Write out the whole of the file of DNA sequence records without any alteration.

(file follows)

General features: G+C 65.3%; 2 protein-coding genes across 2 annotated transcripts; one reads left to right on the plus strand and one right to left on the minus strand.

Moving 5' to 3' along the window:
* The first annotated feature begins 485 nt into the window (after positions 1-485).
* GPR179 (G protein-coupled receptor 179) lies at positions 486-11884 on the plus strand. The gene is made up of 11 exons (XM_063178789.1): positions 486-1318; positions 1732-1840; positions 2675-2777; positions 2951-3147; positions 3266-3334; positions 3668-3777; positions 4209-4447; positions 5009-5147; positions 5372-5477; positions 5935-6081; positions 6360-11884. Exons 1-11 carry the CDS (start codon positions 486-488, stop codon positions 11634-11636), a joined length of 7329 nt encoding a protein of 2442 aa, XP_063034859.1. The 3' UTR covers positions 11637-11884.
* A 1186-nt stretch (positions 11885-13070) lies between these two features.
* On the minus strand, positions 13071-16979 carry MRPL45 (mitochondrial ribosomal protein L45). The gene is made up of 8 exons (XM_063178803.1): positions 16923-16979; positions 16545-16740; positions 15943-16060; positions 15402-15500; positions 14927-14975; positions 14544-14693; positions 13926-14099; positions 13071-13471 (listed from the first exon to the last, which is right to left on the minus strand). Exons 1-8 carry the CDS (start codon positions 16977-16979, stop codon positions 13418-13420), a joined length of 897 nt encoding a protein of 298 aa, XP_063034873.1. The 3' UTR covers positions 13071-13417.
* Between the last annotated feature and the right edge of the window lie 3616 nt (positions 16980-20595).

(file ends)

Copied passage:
General features: G+C 65.3%; 2 protein-coding genes across 2 annotated transcripts; one reads left to right on the plus strand and one right to left on the minus strand.

Moving 5' to 3' along the window:
* The first annotated feature begins 485 nt into the window (after positions 1-485).
* GPR179 (G protein-coupled receptor 179) lies at positions 486-11884 on the plus strand. The gene is made up of 11 exons (XM_063178789.1): positions 486-1318; positions 1732-1840; positions 2675-2777; positions 2951-3147; positions 3266-3334; positions 3668-3777; positions 4209-4447; positions 5009-5147; positions 5372-5477; positions 5935-6081; positions 6360-11884. Exons 1-11 carry the CDS (start codon positions 486-488, stop codon positions 11634-11636), a joined length of 7329 nt encoding a protein of 2442 aa, XP_063034859.1. The 3' UTR covers positions 11637-11884.
* A 1186-nt stretch (positions 11885-13070) lies between these two features.
* On the minus strand, positions 13071-16979 carry MRPL45 (mitochondrial ribosomal protein L45). The gene is made up of 8 exons (XM_063178803.1): positions 16923-16979; positions 16545-16740; positions 15943-16060; positions 15402-15500; positions 14927-14975; positions 14544-14693; positions 13926-14099; positions 13071-13471 (listed from the first exon to the last, which is right to left on the minus strand). Exons 1-8 carry the CDS (start codon positions 16977-16979, stop codon positions 13418-13420), a joined length of 897 nt encoding a protein of 298 aa, XP_063034873.1. The 3' UTR covers positions 13071-13417.
* Between the last annotated feature and the right edge of the window lie 3616 nt (positions 16980-20595).